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How to Help a Student Who Has Been Raped

distressed student

Find out how to help a student who has been sexually assaulted.

Sexual assault refers to a continuum of unwanted sexual behavior that includes everything from non-consensual kissing and fondling to forced oral, vaginal, or anal sex.
  • In 9 out of 10 cases, the offender is known to the student victim and may be a classmate, friend, or acquaintance.
  • It is estimated that during their college years, 20% to 25% of college women will be victims of an attempted or completed rape.
  • Only an estimated 5% of victims file a police report, possibly due to fear, embarrassment, or simply not knowing where to go for help. (Source: National Institute of Justice and Bureau of Justice Statistics.)

Whether a student was the victim of unwanted touching or experienced a forcible rape, the effects of these traumatic experiences can be emotionally devastating.

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Follow these key steps

Recommend resources

  • UCSD's SARC program offers:
    • Informal, confidential advising
    • Crisis counseling
    • Individual and group counseling
    • Accompaniment to police interviews, medical evidentiary exams, court dates, and student judicial hearings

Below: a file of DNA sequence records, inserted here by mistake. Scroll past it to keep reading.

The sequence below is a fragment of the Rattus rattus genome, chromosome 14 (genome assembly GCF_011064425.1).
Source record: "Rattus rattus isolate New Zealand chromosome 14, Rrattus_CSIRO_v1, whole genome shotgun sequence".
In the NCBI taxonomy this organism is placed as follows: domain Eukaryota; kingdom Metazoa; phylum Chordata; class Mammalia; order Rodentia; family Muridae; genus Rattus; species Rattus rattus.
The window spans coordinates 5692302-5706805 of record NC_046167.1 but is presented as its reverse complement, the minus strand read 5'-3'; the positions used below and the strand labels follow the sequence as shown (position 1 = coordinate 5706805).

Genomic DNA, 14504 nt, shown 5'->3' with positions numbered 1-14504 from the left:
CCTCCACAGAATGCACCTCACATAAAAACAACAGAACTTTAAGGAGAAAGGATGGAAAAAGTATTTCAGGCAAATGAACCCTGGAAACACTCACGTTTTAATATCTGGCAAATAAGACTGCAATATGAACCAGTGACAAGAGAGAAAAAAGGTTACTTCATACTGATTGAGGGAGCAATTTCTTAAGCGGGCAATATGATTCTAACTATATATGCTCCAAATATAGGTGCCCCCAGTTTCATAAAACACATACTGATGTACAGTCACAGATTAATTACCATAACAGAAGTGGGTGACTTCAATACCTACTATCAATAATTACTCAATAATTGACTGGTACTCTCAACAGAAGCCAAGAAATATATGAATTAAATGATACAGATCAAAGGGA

• Advocacy on student's behalf regarding academic, housing, and safety concerns
  • UCSD Counseling and Psychological Services, (858) 534-3755, provides confidential counseling to UCSD students.
  • The Center for Community Solutions (CCS) provides free and comprehensive services for survivors of sexual assault and their families, including:
    • A 24-hour hotline, (888) 272-1767
    • In-person counseling
    • Hospital, police, and court accompaniment
    • Advocacy and information
  • National Sexual Assault Hotline, (800) 656-HOPE

Suggest options for the student to consider

  • Encourage the student to seek medical attention.
  • Reporting the assault to the police is an option. For students who want to see the perpetrator held accountable, we recommend that the sexual assault be reported to the police immediately to preserve the most viable evidence possible.
  • If the student feels confused as to what next steps to take, suggest that the student contact one of the resources noted above to speak confidentially, and even anonymously, with an advocate who can explain more about her/ his options and rights.

Understand these common reactions by student victims

  • The victim may not tell family members due to fear of being blamed or of being told to move home immediately.
  • Very often, the victim cannot focus or concentrate on coursework.
  • A student who is sexually assaulted may believe this trauma won't affect academic performance, which may delay disclosure of the assault until the student sees that her or his work is suffering.
  • A student may stay in denial about the rape until it is too late to make accommodations in the classroom. Even the most responsible student may skip class or work without notice.

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